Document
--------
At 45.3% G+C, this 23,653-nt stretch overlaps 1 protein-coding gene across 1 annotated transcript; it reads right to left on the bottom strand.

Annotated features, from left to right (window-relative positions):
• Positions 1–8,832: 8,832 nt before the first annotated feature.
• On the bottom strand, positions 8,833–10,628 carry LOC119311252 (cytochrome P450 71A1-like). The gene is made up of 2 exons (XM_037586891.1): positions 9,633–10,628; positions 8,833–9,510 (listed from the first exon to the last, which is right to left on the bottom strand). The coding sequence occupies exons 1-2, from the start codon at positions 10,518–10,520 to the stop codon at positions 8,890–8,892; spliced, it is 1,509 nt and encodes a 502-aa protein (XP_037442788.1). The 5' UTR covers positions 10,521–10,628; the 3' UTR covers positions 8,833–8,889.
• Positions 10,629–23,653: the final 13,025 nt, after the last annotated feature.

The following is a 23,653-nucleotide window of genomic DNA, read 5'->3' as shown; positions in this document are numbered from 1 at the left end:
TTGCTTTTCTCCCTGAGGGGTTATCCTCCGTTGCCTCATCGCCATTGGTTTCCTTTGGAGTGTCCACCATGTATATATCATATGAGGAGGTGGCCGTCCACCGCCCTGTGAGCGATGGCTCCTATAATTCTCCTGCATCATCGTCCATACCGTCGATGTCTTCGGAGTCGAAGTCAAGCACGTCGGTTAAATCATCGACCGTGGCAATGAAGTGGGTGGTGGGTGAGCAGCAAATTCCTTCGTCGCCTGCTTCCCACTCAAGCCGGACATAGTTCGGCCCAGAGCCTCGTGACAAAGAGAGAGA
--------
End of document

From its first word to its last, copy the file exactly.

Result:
At 45.3% G+C, this 23,653-nt stretch overlaps 1 protein-coding gene across 1 annotated transcript; it reads right to left on the bottom strand.

Annotated features, from left to right (window-relative positions):
• Positions 1–8,832: 8,832 nt before the first annotated feature.
• On the bottom strand, positions 8,833–10,628 carry LOC119311252 (cytochrome P450 71A1-like). The gene is made up of 2 exons (XM_037586891.1): positions 9,633–10,628; positions 8,833–9,510 (listed from the first exon to the last, which is right to left on the bottom strand). The coding sequence occupies exons 1-2, from the start codon at positions 10,518–10,520 to the stop codon at positions 8,890–8,892; spliced, it is 1,509 nt and encodes a 502-aa protein (XP_037442788.1). The 5' UTR covers positions 10,521–10,628; the 3' UTR covers positions 8,833–8,889.
• Positions 10,629–23,653: the final 13,025 nt, after the last annotated feature.

The following is a 23,653-nucleotide window of genomic DNA, read 5'->3' as shown; positions in this document are numbered from 1 at the left end:
TTGCTTTTCTCCCTGAGGGGTTATCCTCCGTTGCCTCATCGCCATTGGTTTCCTTTGGAGTGTCCACCATGTATATATCATATGAGGAGGTGGCCGTCCACCGCCCTGTGAGCGATGGCTCCTATAATTCTCCTGCATCATCGTCCATACCGTCGATGTCTTCGGAGTCGAAGTCAAGCACGTCGGTTAAATCATCGACCGTGGCAATGAAGTGGGTGGTGGGTGAGCAGCAAATTCCTTCGTCGCCTGCTTCCCACTCAAGCCGGACATAGTTCGGCCCAGAGCCTCGTGACAAAGAGAGAGA